March 27, 2012
The seventh in a series of articles about the Road to AIDS 2012, a 17-city tour that seeks to define the state of the U.S. epidemic and that leads up to the International AIDS Conference in Washington, D.C., in July 2012. The sixth installment reported on the Fort Lauderdale, Fla., meeting.
The political climate in Texas has made HIV/AIDS-prevention efforts more challenging than in some other states, but participants at a town hall meeting in Houston on March 13 voiced a commitment to stemming the epidemic.
"It can be tough to focus on prevention strategies in Texas," said state Sen. Rodney Ellis, one of the town hall panelists. For example, the state's conservative political leadership often touts abstinence-only sex education as the best way to approach the disease. Campaigns that focus on teaching safer sex practices traditionally don't receive as much support, town hall participants said.
"Texas is very interesting in terms of political landscape," said panelist Marsha Martin, director of the Urban Coalition for HIV/AIDS Prevention Services. "You're often not able to implement programs you'd like to because of political reasons."
Not only are political leaders often hesitant to address the HIV/AIDS epidemic, but medical practitioners in the state are also frequently reticent. "Clinicians are often uncomfortable bringing up the topic of screening for HIV," said panelist Judy Levison, M.D., associate professor in the department of obstetrics and gynecology and the department of family and community medicine at Baylor College of Medicine.
Shame and stigma often keep patients just as tight-lipped, said panelist Ann Robbins, manager of the HIV/STD Prevention and Care Branch at the Texas Department of State Health Services. "About half of gay men in a survey said they hadn't told their primary care physician that they were gay," said Robbins. "How is a physician supposed to care for them?"
Part of the challenge lies in learning how to reframe HIV so that it can be explained to anyone regardless of his or her political or personal views, said panelist A. Toni Young, founder and executive director of Community Education Group.
Coming up with creative strategies to increase HIV screening was another major thrust of the conversation among eight panelists and 63 audience members largely consisting of people living with HIV/AIDS, as well as those who work for community-based organizations and AIDS-service organizations. Other panelists included Steve Walker, deputy national political director for the Democratic National Committee; Donna Crews, director of government affairs for AIDS United; and Phill Wilson, founder and executive director of the Black AIDS Institute.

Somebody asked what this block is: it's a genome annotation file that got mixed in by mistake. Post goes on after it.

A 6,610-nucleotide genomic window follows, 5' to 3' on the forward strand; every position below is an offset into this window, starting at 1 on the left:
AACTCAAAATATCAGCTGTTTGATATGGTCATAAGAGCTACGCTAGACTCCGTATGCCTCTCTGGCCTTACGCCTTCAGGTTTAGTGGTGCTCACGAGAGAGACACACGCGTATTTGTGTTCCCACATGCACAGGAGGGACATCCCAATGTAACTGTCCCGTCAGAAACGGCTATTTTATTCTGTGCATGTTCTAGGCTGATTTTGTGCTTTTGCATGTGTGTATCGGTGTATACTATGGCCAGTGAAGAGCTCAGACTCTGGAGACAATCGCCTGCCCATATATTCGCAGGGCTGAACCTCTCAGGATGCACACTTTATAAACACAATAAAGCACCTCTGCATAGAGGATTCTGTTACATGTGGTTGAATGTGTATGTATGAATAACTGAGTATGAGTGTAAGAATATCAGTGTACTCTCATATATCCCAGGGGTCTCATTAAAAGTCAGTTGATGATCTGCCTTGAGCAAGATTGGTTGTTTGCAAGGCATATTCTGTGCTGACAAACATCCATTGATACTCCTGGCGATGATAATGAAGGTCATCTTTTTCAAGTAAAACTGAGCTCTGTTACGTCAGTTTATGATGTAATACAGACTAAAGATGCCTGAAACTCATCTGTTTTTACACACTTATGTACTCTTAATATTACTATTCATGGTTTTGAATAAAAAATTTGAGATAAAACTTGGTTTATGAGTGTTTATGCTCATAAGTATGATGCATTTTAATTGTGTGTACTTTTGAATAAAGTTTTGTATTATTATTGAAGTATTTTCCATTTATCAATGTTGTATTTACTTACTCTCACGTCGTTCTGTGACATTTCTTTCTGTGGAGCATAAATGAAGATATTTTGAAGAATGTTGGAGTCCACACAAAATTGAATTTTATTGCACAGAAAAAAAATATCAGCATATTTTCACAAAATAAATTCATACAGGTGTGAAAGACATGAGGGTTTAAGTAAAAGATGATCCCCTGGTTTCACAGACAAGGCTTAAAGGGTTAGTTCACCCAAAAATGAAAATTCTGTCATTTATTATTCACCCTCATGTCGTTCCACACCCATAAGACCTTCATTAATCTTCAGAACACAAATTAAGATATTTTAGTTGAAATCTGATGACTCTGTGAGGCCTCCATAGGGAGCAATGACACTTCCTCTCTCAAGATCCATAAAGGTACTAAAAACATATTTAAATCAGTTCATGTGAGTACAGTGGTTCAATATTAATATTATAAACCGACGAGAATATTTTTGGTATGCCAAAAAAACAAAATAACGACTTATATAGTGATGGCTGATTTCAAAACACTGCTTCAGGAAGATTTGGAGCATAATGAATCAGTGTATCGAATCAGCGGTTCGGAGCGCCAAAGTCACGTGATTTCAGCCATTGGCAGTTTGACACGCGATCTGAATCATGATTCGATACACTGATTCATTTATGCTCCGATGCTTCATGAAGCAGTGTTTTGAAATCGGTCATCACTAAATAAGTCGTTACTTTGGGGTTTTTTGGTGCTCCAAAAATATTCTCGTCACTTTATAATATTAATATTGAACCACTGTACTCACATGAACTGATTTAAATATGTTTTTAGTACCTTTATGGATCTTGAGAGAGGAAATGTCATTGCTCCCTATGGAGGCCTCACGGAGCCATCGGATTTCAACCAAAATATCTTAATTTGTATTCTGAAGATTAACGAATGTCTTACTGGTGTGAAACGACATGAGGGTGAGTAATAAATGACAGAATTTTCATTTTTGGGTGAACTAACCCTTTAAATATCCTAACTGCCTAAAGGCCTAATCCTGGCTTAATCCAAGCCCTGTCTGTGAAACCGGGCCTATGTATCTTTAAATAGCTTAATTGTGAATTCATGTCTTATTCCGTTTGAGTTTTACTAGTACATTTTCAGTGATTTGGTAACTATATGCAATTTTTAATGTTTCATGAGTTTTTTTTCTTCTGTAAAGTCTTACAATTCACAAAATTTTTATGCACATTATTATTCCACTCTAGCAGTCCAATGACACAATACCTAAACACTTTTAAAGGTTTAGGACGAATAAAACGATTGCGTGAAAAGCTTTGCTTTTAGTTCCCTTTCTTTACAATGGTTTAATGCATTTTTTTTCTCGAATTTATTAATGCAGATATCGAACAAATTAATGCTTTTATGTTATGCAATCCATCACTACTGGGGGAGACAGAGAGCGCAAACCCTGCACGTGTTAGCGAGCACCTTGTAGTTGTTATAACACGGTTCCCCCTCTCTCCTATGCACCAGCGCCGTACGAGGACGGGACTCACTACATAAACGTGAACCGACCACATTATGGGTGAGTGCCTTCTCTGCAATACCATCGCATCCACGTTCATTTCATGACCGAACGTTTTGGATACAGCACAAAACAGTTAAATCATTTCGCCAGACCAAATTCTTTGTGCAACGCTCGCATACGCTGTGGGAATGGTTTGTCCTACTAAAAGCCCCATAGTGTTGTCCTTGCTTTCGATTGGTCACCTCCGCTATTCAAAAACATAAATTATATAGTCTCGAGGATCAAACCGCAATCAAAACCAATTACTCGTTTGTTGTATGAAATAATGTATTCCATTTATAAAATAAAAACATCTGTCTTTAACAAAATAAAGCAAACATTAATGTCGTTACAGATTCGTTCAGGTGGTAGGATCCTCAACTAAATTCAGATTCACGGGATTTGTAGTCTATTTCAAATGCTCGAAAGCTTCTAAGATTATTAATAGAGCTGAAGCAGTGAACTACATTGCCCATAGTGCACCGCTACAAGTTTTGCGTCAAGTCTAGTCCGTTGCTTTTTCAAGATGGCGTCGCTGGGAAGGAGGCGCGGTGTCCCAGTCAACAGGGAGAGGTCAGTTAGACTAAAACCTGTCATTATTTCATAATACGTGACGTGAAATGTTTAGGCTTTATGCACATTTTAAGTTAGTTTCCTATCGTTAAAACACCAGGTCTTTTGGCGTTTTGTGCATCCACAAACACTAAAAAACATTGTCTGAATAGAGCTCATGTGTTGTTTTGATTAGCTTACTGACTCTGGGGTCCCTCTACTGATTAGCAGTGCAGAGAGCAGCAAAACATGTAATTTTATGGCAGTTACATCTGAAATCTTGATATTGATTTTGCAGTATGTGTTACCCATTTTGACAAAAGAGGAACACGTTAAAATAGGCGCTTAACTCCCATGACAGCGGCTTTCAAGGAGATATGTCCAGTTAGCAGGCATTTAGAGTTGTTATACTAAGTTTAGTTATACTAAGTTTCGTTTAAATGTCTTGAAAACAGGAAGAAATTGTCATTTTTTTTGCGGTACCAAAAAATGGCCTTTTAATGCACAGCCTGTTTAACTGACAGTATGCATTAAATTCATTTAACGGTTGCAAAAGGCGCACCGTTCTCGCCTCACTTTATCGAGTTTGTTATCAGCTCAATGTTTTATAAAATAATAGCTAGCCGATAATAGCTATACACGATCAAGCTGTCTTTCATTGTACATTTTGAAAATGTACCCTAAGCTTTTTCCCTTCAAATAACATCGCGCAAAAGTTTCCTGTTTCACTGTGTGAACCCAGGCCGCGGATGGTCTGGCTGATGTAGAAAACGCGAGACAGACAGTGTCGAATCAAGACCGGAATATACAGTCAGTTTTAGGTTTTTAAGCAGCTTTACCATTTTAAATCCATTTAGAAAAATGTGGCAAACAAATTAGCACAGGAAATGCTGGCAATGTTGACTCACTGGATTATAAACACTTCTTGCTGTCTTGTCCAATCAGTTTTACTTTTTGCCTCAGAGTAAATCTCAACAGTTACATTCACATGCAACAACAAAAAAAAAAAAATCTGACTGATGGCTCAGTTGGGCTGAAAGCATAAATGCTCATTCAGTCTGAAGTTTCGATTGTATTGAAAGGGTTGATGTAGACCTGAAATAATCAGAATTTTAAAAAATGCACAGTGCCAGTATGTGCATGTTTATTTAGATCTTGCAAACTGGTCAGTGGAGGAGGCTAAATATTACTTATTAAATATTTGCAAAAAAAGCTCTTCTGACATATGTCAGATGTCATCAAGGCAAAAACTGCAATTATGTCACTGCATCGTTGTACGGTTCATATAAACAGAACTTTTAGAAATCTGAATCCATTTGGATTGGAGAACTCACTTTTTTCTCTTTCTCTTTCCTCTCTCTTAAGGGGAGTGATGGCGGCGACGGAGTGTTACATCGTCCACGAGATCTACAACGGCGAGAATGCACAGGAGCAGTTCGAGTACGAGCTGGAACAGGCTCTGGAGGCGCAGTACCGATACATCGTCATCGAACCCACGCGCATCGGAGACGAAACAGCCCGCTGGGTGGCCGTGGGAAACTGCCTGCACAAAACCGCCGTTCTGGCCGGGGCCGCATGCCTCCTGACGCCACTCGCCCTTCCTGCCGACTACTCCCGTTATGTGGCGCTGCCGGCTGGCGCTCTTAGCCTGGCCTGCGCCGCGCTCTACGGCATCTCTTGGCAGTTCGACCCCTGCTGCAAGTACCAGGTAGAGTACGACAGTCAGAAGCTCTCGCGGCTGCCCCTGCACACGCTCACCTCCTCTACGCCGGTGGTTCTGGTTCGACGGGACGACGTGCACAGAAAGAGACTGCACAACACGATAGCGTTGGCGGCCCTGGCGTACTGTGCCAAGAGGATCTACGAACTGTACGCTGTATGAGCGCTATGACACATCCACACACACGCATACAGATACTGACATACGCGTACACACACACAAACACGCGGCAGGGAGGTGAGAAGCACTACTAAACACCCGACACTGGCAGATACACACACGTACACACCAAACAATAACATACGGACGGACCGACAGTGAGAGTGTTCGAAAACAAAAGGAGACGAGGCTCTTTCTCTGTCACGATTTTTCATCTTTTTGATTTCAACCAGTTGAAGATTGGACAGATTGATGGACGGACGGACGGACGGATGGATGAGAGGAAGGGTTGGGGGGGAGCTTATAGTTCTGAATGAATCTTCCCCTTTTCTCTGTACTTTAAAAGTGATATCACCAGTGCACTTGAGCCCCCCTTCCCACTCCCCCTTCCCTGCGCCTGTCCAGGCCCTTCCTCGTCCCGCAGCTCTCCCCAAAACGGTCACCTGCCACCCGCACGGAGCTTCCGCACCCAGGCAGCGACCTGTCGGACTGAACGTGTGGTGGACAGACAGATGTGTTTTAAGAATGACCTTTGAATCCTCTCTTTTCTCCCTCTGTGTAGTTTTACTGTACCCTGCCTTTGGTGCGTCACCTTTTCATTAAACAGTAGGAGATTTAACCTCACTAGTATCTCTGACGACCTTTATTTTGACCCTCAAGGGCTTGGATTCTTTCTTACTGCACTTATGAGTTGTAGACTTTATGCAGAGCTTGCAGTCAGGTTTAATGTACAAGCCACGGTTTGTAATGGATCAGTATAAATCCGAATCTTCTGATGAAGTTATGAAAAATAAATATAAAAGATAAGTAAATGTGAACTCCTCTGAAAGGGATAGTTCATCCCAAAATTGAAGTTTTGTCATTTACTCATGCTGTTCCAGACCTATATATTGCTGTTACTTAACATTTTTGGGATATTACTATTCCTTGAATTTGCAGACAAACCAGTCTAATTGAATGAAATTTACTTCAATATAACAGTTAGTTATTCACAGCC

One audience member suggested that incentives be used to encourage testing. For example, people could be offered $50 to get screened. A show of hands in the audience revealed an even split on whether this was a good idea. "There can be value in incentivizing, but it should break our heart if that's the only conversation we're having," said Wilson. "If you have to incentivize people to save their lives, something is wrong."
The Black MSM community is being particularly hard hit in Houston, participants pointed out. "Most groups are leveling off when it comes to new cases, but not young Black gay men," said Robbins. Another concern voiced at the town hall meeting: Latina women who are not legal citizens face potential disruptions in treatment under health-care reform. "One of my concerns with the Affordable Care Act [ACA] is that many women that I take care of won't be covered because if you're not legal, you cannot be covered," said Dr. Levison. "Probably 40 percent of my patients will fall in that category."
Other town hall participants were also concerned about legal challenges to the ACA. Under the law, "about 37 million more people will have access to health care," said Walker. "We should be mad as hell that someone wants to take away something that is saving people's lives."
The way to express that anger is to vote, not just for president but also for Congress, as well as state and local leaders, participants said. "Think about what's happening locally and what's happening in your state," said Martin. "Get the political leaders out if they don't work for you. Sixty people in local elections change the local landscape."
The entire Road to AIDS 2012 tour is a joint effort between the Washington, D.C.-based Community Education Group, the Urban Coalition for HIV/AIDS Prevention Services, pharmaceutical company Merck and AIDS 2012. The Road to AIDS 2012 will seek community input in cities across the country. That input will be shared at AIDS 2012 in Washington, D.C., when the International AIDS Conference is on American soil for the first time in more than 20 years.
Tamara E. Holmes is a Washington, D.C.-based journalist who writes frequently about emotional health and wellness.